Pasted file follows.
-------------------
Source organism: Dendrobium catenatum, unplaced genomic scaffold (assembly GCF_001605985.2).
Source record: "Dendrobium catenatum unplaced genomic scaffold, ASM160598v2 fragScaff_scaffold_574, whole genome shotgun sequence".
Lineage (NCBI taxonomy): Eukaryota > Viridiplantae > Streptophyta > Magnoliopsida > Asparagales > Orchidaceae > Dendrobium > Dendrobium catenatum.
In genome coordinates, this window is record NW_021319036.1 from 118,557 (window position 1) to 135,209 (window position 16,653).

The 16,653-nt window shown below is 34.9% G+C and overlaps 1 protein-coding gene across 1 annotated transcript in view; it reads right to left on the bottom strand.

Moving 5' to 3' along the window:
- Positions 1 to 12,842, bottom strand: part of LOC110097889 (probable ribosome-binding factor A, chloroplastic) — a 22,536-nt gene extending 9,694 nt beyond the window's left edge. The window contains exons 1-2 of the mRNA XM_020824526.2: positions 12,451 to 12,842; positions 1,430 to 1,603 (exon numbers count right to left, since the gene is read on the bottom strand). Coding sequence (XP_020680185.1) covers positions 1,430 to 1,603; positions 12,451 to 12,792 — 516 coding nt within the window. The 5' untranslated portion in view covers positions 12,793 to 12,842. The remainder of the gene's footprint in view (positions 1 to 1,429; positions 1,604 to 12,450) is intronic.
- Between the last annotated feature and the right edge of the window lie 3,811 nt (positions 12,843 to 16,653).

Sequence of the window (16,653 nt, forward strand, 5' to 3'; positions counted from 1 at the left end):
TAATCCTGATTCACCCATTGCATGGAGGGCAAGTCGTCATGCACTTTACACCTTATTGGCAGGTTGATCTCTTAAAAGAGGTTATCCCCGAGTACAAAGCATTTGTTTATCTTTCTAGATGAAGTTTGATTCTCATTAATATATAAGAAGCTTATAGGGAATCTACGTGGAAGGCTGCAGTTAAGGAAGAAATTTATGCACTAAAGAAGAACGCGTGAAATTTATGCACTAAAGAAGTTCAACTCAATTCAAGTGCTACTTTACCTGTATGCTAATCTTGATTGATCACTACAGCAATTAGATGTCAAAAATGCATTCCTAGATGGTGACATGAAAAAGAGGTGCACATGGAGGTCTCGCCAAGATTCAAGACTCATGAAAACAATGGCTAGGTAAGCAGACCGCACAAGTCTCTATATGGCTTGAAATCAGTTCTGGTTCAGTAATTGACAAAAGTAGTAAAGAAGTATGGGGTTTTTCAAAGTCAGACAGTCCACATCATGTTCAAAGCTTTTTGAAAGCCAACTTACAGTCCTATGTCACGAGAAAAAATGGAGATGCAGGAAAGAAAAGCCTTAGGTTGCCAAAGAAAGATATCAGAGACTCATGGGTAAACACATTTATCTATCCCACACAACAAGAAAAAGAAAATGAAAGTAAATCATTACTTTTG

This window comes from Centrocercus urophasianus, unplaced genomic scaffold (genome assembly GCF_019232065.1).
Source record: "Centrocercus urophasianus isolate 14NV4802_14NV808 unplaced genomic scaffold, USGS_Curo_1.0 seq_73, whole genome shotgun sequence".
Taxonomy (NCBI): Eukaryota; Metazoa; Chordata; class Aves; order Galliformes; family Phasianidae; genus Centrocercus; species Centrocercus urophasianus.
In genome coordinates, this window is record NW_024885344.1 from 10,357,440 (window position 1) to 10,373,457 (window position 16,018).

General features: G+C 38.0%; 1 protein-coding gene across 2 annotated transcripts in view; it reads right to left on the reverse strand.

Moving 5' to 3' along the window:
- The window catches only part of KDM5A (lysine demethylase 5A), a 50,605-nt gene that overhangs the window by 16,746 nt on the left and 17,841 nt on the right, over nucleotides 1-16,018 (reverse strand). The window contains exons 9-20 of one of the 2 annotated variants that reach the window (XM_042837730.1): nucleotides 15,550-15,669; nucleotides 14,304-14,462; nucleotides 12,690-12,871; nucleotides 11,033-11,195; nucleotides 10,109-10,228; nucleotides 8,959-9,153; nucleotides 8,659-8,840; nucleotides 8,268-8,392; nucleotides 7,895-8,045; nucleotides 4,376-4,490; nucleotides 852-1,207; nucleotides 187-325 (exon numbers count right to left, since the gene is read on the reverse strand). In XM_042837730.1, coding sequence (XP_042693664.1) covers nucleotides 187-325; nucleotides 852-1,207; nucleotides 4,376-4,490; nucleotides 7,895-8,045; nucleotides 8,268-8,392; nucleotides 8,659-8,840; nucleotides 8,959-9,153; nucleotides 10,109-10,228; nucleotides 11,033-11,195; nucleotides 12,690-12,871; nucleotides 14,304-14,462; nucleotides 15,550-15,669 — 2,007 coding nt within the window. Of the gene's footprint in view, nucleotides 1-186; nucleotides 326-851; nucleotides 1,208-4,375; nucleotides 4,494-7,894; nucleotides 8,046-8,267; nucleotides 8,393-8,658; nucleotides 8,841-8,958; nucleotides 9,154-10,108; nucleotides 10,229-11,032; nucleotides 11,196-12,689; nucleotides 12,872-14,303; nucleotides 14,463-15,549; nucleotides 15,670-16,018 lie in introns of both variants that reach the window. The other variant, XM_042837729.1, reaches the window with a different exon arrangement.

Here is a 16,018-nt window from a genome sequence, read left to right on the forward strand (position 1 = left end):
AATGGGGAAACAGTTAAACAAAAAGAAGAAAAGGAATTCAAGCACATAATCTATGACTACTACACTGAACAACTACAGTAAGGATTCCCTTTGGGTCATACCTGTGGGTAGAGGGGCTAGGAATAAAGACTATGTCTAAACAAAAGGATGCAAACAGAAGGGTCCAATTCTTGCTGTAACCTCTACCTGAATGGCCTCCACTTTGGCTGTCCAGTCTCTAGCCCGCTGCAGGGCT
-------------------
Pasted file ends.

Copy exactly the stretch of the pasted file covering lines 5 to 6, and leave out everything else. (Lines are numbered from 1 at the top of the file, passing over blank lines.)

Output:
The 16,653-nt window shown below is 34.9% G+C and overlaps 1 protein-coding gene across 1 annotated transcript in view; it reads right to left on the bottom strand.

Moving 5' to 3' along the window: